India keen to build bridges with Suu Kyi

01 June 2016
India keen to build bridges with Suu Kyi
India's National Security Advisor Ajit Doval. Photo: NDTV screenshot

India is keen to build bridges with democracy icon and Myanmar's new Foreign Minister Aung Sang Suu Kyi. Indian external affairs ministry officials told Mizzima they have received instructions from the Prime Minister's office to 'find a suitable opportunity' to invite Suu Kyi to India. They said India is considering some special arrangements for Myanmar pilgrims to Buddhist sites like Bodh Gaya and Sarnath.
"Maybe if we get a big enough project for them, we could invite Madam (Suu Kyi) to inaugurate it. But it has to be big enough to suit her stature," said a top MEA official, on condition of anonymity.
India is keen to augment its presence in Myanmar and its embassy has recently organised conferences to boost trade and investment.
“But our top priority is now to cultivate Suu Kyi because she is the real power in the present government," the MEA official said.
India's National Security Advisor Ajit Doval and its external intelligence agency, the Research and Analysis Wing (R&AW), Chief Rajinder Khanna have a major influence on the Myanmar policy of the Modi administration.
Khanna has worked in Myanmar and Doval was an Intelligence Bureau officer on Myanmar's border early on in his career.
Though both have a security focus and containing Chinese influence is uppermost in their minds, Doval and Khanna see Myanmar as India's land bridge into Southeast Asia.
In a recent review of India's Myanmar policy during the last two decades, top shots of the Modi administration were very critical of the Devegowda-Gujral-Vajpayee policy of shunning Suu Kyi and staying away from supporting the democracy movement and placing all faith in developing strong ties with the military.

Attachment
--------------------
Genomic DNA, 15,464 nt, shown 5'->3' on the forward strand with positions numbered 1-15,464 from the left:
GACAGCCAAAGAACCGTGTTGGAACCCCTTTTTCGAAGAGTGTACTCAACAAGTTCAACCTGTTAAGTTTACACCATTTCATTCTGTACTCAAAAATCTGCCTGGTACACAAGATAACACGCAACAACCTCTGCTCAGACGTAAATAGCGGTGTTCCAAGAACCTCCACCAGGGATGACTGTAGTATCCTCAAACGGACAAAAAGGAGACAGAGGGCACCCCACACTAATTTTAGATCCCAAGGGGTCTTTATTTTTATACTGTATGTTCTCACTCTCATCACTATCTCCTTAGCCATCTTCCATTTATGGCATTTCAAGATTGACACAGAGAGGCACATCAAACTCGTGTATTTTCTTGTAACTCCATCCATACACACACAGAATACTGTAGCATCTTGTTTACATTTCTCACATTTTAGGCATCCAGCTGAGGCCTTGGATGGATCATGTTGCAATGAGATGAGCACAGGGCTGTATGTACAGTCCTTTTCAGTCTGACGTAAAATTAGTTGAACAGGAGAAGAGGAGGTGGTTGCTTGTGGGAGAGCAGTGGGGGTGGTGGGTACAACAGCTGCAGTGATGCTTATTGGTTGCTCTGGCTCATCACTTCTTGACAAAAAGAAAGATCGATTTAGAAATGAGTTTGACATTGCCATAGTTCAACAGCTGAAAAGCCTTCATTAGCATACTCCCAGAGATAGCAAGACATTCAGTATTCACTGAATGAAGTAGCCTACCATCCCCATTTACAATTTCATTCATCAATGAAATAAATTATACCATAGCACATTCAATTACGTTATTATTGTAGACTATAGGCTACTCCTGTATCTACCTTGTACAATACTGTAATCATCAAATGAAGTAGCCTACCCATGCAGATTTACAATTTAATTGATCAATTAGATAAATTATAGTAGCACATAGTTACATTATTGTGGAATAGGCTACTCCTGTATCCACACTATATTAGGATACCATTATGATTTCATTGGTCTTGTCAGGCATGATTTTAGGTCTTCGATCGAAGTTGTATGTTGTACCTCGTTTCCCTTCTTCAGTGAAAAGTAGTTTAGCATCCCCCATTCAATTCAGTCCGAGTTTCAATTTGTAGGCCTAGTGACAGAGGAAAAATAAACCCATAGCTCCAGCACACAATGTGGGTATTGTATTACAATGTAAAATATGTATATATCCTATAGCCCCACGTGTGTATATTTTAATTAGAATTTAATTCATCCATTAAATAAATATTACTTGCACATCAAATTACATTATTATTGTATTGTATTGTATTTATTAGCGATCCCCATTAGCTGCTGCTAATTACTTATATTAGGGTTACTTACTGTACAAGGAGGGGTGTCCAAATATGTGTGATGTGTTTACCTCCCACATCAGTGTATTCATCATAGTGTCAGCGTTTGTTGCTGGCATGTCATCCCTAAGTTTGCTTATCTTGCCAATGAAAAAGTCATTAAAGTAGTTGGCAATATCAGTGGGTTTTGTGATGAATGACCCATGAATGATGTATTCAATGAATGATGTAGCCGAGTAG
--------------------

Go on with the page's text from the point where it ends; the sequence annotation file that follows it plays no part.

Foreign Minister Sushma Swaraj has voiced her reservations about the 'ill-conceived policy of putting all eggs in one basket.”
The review said India should build bridges with the 'forces of democracy" and revive its lost links with the movement and the party leading it, the National League for Democracy (NLD). 
The Rajiv Gandhi government (1984-1989) was the last Indian government that came out in open support of the democracy movement, providing shelter to Myanmar refugees and even financially backing the democracy movement through covert channels.
Successive government after that focussed on repairing its ties with the military which had so far been left to the army.
"But India missed the winds of change in this century and the Congress government stuck to its policy of only courting the army. The Chinese were doing that much better but they kept their channels open to Suu Kyi," says former deputy chief of the Defence Intelligence Agency Maj Gen Gaganjit Singh.
"Our ambassadors were not even wishing her on her birthday." 
That is all set to change. The BJP is not making a serious effort to develop party-to-party relations with the NLD but the Modi administration is making an effort to rebuild bridges with Suu Kyi.
"Indian diplomacy is all about losing out on obvious advantages, as we have seen in Nepal. Suu Kyi was educated in India and our democracy is her role model. But instead of backing her movement strongly which we should have done, we started avoiding her. Successive ambassadors were stupid in doing that," says a retired R&AW officer who served in Myanmar under consular cover. He was not willing to be named. 
"These ambassadors even resented the secret contacts we maintained with NLD." 
One R&AW officer who lashed out openly against this policy was the late B B Nandi who insisted India must strongly back both the democracy movement and also the struggle of ethnic nationalities to help Myanmar emerge as a successful democratic federation.
“Or else we will lose both the mango and the sack," Nandi would say, quoting a Bengali proverb. 
R&AW is now at the forefront of influencing change in India's Myanmar policy, led by a chief who knows the country and enjoys the confidence of his Prime Minister and his National Security Advisor.
“Some impact of these initiatives may not be visible, but you will soon see how it pans out," said a top official in the NSA office. 
India's outgoing ambassador Gautam Mukhopadhyay has done much to boost India’s profile in Myanmar, though many of his projects (like an exchange of parliamentarians) failed to find support with his MEA bosses in Delhi.
But he may be inducted into the new Modi team to handle Myanmar.